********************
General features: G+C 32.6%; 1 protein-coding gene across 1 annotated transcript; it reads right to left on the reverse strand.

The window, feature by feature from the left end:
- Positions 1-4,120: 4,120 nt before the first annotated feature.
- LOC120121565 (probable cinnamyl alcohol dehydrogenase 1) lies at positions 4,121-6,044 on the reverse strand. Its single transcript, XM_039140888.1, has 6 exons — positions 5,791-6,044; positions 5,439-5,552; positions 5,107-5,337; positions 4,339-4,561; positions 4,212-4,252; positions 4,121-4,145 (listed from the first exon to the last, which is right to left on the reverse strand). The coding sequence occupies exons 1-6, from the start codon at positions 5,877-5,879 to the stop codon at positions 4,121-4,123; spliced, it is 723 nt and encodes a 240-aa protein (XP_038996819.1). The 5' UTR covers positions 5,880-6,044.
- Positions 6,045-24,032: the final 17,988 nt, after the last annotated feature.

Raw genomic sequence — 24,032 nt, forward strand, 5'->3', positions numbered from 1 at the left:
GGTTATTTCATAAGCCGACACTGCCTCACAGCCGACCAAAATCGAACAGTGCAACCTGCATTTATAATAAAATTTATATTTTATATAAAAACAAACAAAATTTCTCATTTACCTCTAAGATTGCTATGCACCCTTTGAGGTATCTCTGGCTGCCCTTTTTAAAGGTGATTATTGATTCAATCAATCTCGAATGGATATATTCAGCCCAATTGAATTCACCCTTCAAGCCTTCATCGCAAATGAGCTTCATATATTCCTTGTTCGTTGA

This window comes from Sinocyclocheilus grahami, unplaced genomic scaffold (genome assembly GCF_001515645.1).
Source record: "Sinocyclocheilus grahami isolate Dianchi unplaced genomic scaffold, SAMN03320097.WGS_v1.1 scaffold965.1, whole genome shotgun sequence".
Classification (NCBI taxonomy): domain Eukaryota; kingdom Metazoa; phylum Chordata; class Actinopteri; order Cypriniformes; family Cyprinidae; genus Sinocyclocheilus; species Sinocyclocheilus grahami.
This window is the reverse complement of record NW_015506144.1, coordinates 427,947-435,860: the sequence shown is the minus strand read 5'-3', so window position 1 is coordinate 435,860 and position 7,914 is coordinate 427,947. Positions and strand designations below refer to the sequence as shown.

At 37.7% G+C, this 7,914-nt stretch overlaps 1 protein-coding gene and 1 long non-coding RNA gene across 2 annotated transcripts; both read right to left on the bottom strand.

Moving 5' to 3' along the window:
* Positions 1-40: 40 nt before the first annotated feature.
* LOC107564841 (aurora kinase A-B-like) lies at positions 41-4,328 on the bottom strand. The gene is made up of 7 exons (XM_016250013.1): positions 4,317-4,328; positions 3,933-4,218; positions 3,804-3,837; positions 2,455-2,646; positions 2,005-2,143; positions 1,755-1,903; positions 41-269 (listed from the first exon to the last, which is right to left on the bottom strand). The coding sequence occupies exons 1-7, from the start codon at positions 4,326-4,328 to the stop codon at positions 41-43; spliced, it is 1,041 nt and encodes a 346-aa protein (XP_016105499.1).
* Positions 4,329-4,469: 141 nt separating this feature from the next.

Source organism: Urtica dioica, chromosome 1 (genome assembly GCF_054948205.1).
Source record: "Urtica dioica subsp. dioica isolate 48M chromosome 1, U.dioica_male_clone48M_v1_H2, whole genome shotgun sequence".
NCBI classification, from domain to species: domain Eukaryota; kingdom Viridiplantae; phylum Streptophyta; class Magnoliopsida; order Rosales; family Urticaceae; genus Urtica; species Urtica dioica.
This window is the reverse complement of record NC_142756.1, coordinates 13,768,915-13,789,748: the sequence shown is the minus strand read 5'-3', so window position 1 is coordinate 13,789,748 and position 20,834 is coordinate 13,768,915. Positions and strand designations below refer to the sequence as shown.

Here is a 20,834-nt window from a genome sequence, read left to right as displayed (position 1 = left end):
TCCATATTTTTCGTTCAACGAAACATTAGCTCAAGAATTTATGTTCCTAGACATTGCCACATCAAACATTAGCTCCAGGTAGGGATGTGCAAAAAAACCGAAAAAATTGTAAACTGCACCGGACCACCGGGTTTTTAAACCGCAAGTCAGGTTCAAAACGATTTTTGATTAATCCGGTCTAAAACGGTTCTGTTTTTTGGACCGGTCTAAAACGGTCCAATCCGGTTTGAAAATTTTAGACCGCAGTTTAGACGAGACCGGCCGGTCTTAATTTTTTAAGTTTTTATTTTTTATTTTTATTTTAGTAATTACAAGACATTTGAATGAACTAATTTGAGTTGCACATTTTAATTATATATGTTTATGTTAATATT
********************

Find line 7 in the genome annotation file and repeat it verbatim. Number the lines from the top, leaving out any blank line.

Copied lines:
GGTTATTTCATAAGCCGACACTGCCTCACAGCCGACCAAAATCGAACAGTGCAACCTGCATTTATAATAAAATTTATATTTTATATAAAAACAAACAAAATTTCTCATTTACCTCTAAGATTGCTATGCACCCTTTGAGGTATCTCTGGCTGCCCTTTTTAAAGGTGATTATTGATTCAATCAATCTCGAATGGATATATTCAGCCCAATTGAATTCACCCTTCAAGCCTTCATCGCAAATGAGCTTCATATATTCCTTGTTCGTTGA